like a Ruritanian Bob Dylan

Careful, folk/rock singer/songwriters of the world: there is a spectre haunting you. If you're:

  • eminent back home;

  • or just the first big rock guy in your language;

  • vaguely political;

  • or lyrically pretentious;

  • or mischievous;

  • possessed of bad voice;

  • or accused of capturing a moment in your people's cultural history

then look out, my foreign friend - for you are sooner or later gonna catch a comparison to Dylan. In recent times the simile has become so wild and virulent that non-musicians must be careful also:

Steve Jobs is right up there. He is, in many ways, the Bob Dylan of machines, he's the Elvis of the kind of hardware-software dialectic."
- Bono

1. "the English Bob Dylan"

Richard Thompson

Dylanesque Score: 6/10

Roy Harper

Dylanesque Score: 7/10

or even
Billy Bragg

Dylanesque Score: 5/10

1'. "British Bob" (the Scottish English Bob Dylan)


Dylanesque Score: 8/10

1''. "The Welsh Dylan" - says the BBC
(though there's plenty of Dylans there already if you ask me)

Meic Stevens

Dylanesque Score: 6/10

2. "Like a Dutch Bob Dylan or somethin"

Boudewijn de Groot

Dylanesque Score: 7/10

Lucky Fonz III (says me)

Dylanesque Score: 7.5/10

3. "The Spirited Bob Dylan of Brazil" - says New York Times

Caetano Veloso

Dylanesque Score: 8/10
(in a Latin way, obv)

4. "Bob Dylan of South Africa" - says Dave Matthews

Vusi Mahlasela

Dylanesque Score: 5/10

4'. "Like a White South African Bob Dylan"

Gert Vlok Nel

Dylanesque Score: 6/10

5. "the Greek equivalent of Bob Dylan"

Dionysis Savvopoulos

Dylanesque Score: 8/10

or George Dalaras (blech)

Dylanesque Score: 3/10

6. "Like a Chinese Bob Dylan"

Cui Jian
(sounds more like the Zhongguoren David Byrne/Colin Hay, but never mind)

Dylanesque Score: 6/10

Yang Yi

7. "Iran's Bob Dylan" - says New York Times again

Mohsen Namjoo

Dylanesque Score: 6/10

8. "The Bob Dylan of Argentina" - says Alejandro Lerner

León Gieco

Dylanesque Score: 7/10

9. "Cuba's Bob Dylan" - New York Times again

Carlos Varela
(a sentimental shill, but so is Dylan)

Dylanesque Score: 6/10

10. "The Czech Bob Dylan" - says Boulder Weekly

Robert Křesťan


Dylanesque Score: 8/10

Jaromír Nohavica

Dylanesque Score: 7/10

11. "Like the black Bob Dylan of Australia"

Kev Carmody

Archie Roach

5'. "The Bob Dylan of Australia"

Paul Kelly

Dylanesque Score: 7/10

(or there's always Nick Cave.)

12. "The Jamaican Bob Dylan"

Barry Brown

Dylanesque score: 5/10
(tho Jamaica was spilling over with this calibre of talent for a decade and a half; BB's equality among kings.)

13. "The Bob Dylan of Japan"

Yosui Inoue

Dylanesque score: 6/10

13'. "Okinawa's Bob Dylan or David Byrne"

Shoukichi Kina

Dylanesque score: 4/10
Win score: 9/10

15. Like a Chilean Bob Dylan

Victor Jara

Dylanesque score: (Got shot by government: more Dylan than Dylan.)

less epochally,

Dylanesque score: (a remarkably feminine) 8/10

16. "The Bob Dylan of East Germany"

Wolf Biermann

Dylanesque score: 7/10

17. Like an Inuit Bob Dylan

Willie Thrasher

Dylanesque score: 6/10

18. "The Russian Bob Dylan"

Boris Grebenshchikov

Dylanesque score: 7/10

18'. "Like the Bob Dylan of the Soviet Union"

Vladimir Visotsky

Dylanesque score: 5/10

19. "the Bob Dylan of Vietnam" - attrd. Joan Baez

Trịnh Công Sơn

Dylanesque score: 5/10

20. "The Bob Dylan of Rap" / "The Jay-Z of his day"


Dylanesque score: ?

21. "like Bob Dylan if Bob Dylan could sing"

Dire Straits(!)

Dylanesque score: No.


Most of the above are too earnest by half - they'd be unable to do, say, this:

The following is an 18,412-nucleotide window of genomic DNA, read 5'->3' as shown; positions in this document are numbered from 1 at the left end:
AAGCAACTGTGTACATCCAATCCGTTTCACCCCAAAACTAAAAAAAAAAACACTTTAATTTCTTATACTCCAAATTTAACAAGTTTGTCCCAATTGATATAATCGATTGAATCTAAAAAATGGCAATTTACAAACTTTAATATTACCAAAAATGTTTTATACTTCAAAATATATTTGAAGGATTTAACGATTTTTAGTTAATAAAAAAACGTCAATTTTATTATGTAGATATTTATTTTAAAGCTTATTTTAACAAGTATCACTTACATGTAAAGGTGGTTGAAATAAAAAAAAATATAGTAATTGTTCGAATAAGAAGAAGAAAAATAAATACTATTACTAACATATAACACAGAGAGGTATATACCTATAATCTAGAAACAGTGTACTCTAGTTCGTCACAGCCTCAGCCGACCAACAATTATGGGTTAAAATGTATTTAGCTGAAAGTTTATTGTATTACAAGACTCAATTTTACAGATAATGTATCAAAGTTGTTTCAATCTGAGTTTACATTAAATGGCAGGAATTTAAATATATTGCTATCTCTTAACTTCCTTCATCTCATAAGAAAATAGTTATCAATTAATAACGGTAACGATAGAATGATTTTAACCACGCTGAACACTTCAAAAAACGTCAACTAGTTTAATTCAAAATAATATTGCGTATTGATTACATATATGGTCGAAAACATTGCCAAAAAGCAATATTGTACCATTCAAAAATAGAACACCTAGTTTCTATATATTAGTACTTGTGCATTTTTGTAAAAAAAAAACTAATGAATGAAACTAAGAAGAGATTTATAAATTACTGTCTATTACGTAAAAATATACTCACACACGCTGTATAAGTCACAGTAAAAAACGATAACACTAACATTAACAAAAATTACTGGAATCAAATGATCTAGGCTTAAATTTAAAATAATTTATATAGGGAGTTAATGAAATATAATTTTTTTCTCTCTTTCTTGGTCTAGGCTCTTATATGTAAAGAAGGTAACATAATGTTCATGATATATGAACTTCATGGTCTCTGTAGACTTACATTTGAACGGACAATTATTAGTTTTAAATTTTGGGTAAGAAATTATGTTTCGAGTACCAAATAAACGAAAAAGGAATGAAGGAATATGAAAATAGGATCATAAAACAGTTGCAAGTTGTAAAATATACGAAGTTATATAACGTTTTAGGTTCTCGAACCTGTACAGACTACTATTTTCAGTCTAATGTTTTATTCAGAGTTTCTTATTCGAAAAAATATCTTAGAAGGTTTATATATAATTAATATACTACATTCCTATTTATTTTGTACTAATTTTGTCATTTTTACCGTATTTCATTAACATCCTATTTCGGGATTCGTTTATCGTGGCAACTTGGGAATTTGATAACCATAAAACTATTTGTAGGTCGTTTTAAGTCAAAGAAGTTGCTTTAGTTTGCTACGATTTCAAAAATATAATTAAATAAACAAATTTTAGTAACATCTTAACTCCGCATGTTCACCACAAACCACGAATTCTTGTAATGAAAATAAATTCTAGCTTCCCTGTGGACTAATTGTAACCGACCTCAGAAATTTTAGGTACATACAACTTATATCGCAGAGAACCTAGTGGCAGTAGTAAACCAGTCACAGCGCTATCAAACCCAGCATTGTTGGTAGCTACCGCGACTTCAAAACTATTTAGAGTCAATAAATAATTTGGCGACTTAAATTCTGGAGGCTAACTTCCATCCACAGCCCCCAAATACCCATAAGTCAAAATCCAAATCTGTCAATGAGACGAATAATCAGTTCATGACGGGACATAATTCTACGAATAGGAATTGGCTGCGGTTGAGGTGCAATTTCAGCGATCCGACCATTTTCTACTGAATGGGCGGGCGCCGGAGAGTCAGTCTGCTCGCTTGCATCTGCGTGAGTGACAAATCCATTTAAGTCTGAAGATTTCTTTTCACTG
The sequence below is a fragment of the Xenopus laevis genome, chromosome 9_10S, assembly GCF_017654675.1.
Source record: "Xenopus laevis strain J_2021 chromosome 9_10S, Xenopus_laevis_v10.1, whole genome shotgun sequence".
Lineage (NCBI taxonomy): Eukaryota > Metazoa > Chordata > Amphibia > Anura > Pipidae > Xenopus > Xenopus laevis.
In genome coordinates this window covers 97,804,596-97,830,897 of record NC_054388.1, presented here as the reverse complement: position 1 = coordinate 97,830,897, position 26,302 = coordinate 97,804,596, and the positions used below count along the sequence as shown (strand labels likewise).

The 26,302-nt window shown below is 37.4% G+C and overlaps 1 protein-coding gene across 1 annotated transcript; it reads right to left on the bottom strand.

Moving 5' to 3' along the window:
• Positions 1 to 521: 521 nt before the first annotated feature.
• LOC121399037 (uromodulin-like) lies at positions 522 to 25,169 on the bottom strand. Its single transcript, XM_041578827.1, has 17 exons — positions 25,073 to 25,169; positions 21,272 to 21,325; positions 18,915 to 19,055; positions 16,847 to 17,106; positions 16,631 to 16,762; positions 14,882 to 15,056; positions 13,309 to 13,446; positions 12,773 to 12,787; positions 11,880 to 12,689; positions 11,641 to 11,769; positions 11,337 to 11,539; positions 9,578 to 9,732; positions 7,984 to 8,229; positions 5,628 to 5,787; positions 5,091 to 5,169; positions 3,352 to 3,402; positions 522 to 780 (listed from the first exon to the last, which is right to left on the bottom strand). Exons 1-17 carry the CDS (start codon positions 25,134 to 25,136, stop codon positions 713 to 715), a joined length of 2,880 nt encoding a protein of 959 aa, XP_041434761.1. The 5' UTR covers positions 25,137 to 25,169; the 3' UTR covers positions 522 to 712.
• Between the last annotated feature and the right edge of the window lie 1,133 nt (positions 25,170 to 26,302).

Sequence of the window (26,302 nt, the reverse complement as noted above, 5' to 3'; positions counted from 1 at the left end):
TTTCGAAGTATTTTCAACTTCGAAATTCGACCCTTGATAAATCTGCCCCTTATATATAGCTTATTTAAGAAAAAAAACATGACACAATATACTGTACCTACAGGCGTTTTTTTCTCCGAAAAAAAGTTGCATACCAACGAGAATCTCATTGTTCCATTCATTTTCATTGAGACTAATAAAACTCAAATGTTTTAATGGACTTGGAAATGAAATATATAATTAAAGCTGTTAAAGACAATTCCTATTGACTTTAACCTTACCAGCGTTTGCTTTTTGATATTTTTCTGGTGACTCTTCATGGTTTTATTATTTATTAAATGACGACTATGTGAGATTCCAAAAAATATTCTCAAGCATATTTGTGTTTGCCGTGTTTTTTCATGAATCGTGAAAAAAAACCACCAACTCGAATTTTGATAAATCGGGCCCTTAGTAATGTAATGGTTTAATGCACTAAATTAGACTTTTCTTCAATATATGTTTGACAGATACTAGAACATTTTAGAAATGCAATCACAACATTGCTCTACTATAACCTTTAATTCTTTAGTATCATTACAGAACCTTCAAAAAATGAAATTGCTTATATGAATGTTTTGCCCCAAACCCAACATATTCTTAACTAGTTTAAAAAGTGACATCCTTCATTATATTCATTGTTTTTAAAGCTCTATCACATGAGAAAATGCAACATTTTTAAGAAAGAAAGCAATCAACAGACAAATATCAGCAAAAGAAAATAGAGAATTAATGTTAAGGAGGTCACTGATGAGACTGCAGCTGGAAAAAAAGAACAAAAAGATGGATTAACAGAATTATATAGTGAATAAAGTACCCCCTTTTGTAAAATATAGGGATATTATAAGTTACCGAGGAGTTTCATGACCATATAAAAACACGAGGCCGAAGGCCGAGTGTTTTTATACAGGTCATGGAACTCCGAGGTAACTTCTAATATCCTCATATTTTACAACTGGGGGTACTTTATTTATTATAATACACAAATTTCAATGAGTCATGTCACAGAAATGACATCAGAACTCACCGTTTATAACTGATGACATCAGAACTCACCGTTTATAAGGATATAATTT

But a more glaring revisionist point is that the above are mostly loads more political than he.

Bobby was not really a political person; he was thought of as being a political person, a man of the Left. And in a general way, he was, but not interested in the true nature of the Soviet Union or any of that crap. We thought he was hopelessly politically naïve. In retrospect, I think he may have been more politically sophisticated than we were.
— Dave Van Ronk

Thirty-some years, whenever I go to a march, a sit-in, or a lie-in, or a be-in, or a jail-in, people say, “Is Bob coming?” I say, “He never comes, you moron. You know? When you gonna get it? Never did, probably never will."
— Joan Baez



Hear my firstworld woes!
o they strike heinous blows:
today my fridge froze my tomatoes.

on hearing that they'd froze, no-one proposed
aught but hiring Dada so and sos -
"those the better to compose (apropos tomato woes)".

To close: my cow howls and lows
and my bull won't doze
Cos the bastard fridge froze my tomatoes!


songs of disbelief

Indie music is well if not completely captured in the feeling of discomfort with oneself. And consequently, one's disbelief in oneself, or in life. I'm not so keen on those songs at the moment. So, instead, here are some songs of disbelief in other things than the shit person you have to spend all your time with.

I did look for songs that used "belief" in the technical sense, of epistemic claim, but there's few, few. See Lennon at #7 for a quite different usage - "belief" as one's identity-defining opinions. Anyway, the really common use of disbelief is not for the assertion of falsehoods, but instead for the other incredulity - as in "I can't believe it!": the sudden gaping inability to make sense of the world (which is of course a key symptom of love).

If as a musician or other kind of person you come to pass off "I can't believe you're gone" as lyrics or other kind of self-narrative, then you've no doubt forgotten that it was "I can't believe I've found you", not so long before.

1. I Can't Believe That You're In Love With Me - Billie Holiday

("You're telling ev'ryone I know / I'm on your mind each place you go ...
they can't believe that you're in love with me.")

Like much she did, this is dangerously ambiguous - subverts the titular pop cliché before it even was a pop cliché.)

2. Winter Wonderland - Animal Collective
("If you don't believe it's raining /I won't tell you that it's rainingDo you not believe it's raining just because it gets you down?